LIVE REVIEW: Burger Boogaloo 2015, Day Two
The inflated black fingers with lust red nail polish that loomed over the Flesh Land stage on Saturday seemed to be dancing on Sunday morning. Even the vaginal opening that birthed bands onto the stage throughout the weekend seemed to have a certain glow…musta been The Mummies from the night before. Starting Sunday off with Vial and then Gooch Palms following them on the Psychoville stage and reflecting on what it’s like to be an American in the current state of the union was absolutely spiritual in the punk rock sense. “I can marry a dude and shoot a gun.”
Not be outdone, Sneaky Pinks unleashed their kick-ya-in-the-crotch, art punk to an already enthusiastic crowd. Everyone knows that the party really starts when the one dude in the band plays in his underwear, well, the party definitely started then. Justin kept it ragin’ when he set an American flag on fire and waved it around while wailing the lyrics to “(We’re the) Punkies”.
Before Nikki Corvette and her supporting band Prima Donna stepped onto the stage, John Waters provided a memorable introduction. “She ran away from home when she was a teen in Detroit because her parents wouldn’t let her go see the MC5. No wonder, that’s child abuse.” He went on to say how Nikki & the Corvettes album from 1980 is still said to be “launching teenage boners”. Nikki’s definitely still got it. After kicking out a few classics, she covered “It Don’t Come Easy” by Ringo Starr, and then went into a rambunctious rendition of “You Make Me Crazy” – a song we can all relate to on one level or another.
John Waters had some choice words to describe Guantanamo Baywatch. “Trampy, slimy,” and something about sounding like going to the beach on a day you shouldn’t be bare foot. Seems like a wonderfully fair description of a band that feeds off displeasure as much as they do the hoots and hollers of their incredible fans. Guantanamo Baywatch put on a truly unforgettable performance, and it was only 4 PM.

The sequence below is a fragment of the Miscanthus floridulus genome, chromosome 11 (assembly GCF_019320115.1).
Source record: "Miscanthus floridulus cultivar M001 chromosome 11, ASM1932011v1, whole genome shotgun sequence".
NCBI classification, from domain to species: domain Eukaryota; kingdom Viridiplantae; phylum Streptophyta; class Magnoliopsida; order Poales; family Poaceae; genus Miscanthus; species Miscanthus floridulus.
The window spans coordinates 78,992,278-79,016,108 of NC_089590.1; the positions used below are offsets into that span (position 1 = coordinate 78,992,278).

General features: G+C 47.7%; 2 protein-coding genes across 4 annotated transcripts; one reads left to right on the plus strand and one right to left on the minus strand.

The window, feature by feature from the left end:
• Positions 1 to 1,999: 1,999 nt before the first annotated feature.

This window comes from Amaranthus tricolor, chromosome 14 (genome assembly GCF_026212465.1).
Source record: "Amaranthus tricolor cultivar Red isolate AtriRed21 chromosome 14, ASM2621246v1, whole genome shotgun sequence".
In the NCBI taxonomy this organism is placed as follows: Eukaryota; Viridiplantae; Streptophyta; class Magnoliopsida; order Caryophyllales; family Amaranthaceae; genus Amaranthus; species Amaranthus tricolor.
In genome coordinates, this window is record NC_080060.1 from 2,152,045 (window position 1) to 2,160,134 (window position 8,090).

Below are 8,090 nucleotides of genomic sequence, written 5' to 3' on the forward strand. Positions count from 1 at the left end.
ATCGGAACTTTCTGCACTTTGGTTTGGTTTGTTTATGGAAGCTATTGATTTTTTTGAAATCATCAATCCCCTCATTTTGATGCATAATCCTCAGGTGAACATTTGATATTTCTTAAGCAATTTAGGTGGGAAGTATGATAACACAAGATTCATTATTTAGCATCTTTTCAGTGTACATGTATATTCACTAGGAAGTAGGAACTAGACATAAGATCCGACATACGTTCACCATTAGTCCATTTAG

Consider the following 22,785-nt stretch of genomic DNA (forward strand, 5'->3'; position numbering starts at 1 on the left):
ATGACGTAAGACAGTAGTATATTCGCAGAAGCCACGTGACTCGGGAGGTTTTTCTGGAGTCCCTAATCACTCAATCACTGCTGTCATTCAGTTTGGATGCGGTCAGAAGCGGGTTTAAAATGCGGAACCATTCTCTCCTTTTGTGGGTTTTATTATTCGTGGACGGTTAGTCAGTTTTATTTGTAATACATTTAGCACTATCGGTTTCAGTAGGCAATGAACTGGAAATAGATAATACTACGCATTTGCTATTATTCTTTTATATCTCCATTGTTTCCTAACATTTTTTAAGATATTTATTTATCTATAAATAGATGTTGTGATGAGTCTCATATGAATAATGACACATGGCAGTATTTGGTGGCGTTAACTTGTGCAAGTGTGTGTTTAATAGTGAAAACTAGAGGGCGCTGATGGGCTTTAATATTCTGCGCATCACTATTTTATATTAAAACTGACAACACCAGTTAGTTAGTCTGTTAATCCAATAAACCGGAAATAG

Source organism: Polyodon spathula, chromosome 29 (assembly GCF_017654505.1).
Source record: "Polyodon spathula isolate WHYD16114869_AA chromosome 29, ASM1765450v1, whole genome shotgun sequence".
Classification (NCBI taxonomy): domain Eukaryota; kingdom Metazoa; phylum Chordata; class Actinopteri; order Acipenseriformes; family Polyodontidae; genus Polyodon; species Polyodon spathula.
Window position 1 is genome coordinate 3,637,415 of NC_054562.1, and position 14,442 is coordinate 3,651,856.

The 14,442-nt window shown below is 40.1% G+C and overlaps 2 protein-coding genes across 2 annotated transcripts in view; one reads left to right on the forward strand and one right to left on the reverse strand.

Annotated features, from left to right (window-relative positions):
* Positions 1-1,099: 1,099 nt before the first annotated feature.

Remaining at the Flesh Land stage on Sunday was an easy task, especially when the righteous and revered Jonathan Richman is coming up. John Waters talked of touring with Richman, and the humility that surrounds the man who according to Waters is “150% famous.” Jonathan Richman set himself and his drummer up in front of the stage with enough room for people to sit all the way around them as they played for us. Everything about Richman emanates peace and tranquility, even the way he holds and plays his guitar. Dancing throughout his set and singing truths to an enamored crowd of newcomers and old-timers was quite the sight. Everything little thing was all right.
Only at Burger Boogaloo can the peacefulness and joy brought on by Jonathan Richman be bombarded by the bombastic King Khan and the BBQ Show and no one bats an eye, instead they begin stage diving. King Khan was in full form and, of course, didn’t hold anything back. John Waters described them as confrontational and wild, and he couldn’t have been more correct.
Fuzz really needs no introduction. As soon as Ty Segall sits down at his drum kit everyone knows exactly what they’re in for and they better hold on tight. Fuzz’s face-melting, psychedelic rock created a crowd of moshing maniacs, which seemed fitting for the Psychoville stage. At one point and time, Ty demanded, “I want to see a fucking pit for this next song,” and fans did not let him down. The three-man crew kept the crowd insanely stoked throughout the set, and Ty kept the hits coming when he yelled out, “Aliens aren’t rapists , so fuck you, Donald Trump.”
How do you end a day full of so much punk rock excellence? By bringing on the fearless foursome from Atlanta, GA, Black Lips, who started their set by throwing toilet paper rolls and beach balls into the crowd, and the crowd rejoiced. Black Lips hit a crowd demographic that hadn’t been tapped into, entirely, throughout the weekend. That group of garage rock fans, who jumped head first into the genre at the end of the 90’s and early 2000’s, loved every minute of it. Burger Records went above and beyond with this year’s lineup. The Owl Mag can’t wait to be back next year!